© 2020 Kids on Track

  • Ariella Lew

Can you hear me?

Many parents of pre school or early primary school aged children will read the title of this blog and smile at the fact that they probably say these words on a regular basis!

The same is true for many of the clients that I see. In many cases the answer is, “yes” your child can hear you but they are busy with something else or are choosing not to listen right at that moment. For some children however, depending on where you are when you speak to them, what background noise there is and how loudly you are speaking, it is possible tey are either not hearing you at all or are not hearing you well enough.

We can all relate to the feeling of our ears being blocked whether from a flight or from an ear infection or even due to blocked sinuses. This causes all the sounds we hear to become duller. Even as adults, this can affect our ability to focus, to feel balanced and function at our best.

Ear infections are far more common in children than they are in adults and 75% of children will have had at least one ear infection by the time they reach their third birthday. One of the reasons for this is that the tube of the inner ear ( the Eustachian tube) is still developing and is therefore smaller and lying in a different position to that of a child where this stage of development has passed. This in turn makes it easier for any excess fluid or wax to enter the inner ear and as a result, block out sound. Whilst for the vast majority of children, this hearing loss is transient and barely noticeable, for others who suffer from recurrent infections, there can be a longer term impact on behaviour and development as the child navigates the world with compromised hearing!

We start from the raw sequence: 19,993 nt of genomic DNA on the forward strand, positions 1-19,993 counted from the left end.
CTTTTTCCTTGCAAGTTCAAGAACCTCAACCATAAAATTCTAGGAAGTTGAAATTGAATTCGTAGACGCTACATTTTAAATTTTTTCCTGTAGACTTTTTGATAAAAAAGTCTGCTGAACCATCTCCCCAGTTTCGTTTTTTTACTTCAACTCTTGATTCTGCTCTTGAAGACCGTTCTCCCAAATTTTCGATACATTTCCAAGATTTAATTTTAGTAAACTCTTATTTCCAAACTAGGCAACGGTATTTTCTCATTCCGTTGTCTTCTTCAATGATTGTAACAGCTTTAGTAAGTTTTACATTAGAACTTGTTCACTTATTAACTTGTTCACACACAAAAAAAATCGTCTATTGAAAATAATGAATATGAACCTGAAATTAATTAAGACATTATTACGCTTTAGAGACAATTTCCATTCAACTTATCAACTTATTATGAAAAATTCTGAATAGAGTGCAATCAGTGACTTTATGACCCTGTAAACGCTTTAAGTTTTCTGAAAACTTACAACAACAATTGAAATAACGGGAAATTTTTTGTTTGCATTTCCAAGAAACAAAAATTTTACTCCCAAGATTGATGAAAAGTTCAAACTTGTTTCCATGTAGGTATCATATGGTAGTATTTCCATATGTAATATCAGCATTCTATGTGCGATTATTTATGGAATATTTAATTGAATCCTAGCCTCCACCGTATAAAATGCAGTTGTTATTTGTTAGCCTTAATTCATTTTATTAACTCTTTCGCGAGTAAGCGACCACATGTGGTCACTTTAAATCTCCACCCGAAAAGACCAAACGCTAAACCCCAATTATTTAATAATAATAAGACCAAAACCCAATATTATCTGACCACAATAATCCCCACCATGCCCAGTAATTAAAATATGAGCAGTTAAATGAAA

In our conversations with parents, we are told often that they didn’t realise their child wasn’t hearing properly and they often feel very guilty. If you think this might be true for your child here are some questions to consider and options for next steps:

1) Do they react to all sounds?

2) Are they able to understand and follow full instructions or do they miss parts?

3) Is their speech delayed? Is their diction clear and at the level of their peers?

4) How loud do they have the volume on the TV and how close is the screen to their face when they are watching something?

5) Do they complain of earache or have consistent ear infections?

6) How often do they ask you to repeat what you have said?

7) Do they tend to misbehave when there is background noise?

8) When they speak on the phone, are they able to sit still or do they move the phone from ear to ear and move their head?

If you are worried about your child and want to investigate further, your GP is a great place to start. They will be able to look in your child’s ear and check for any blockage or excess fluid. They will also be able to arrange a referral to a paediatric audiologist for a hearing test if required. If your child’s speech is your main cause for concern, your GP will also be able to organise a referral to a speech therapist.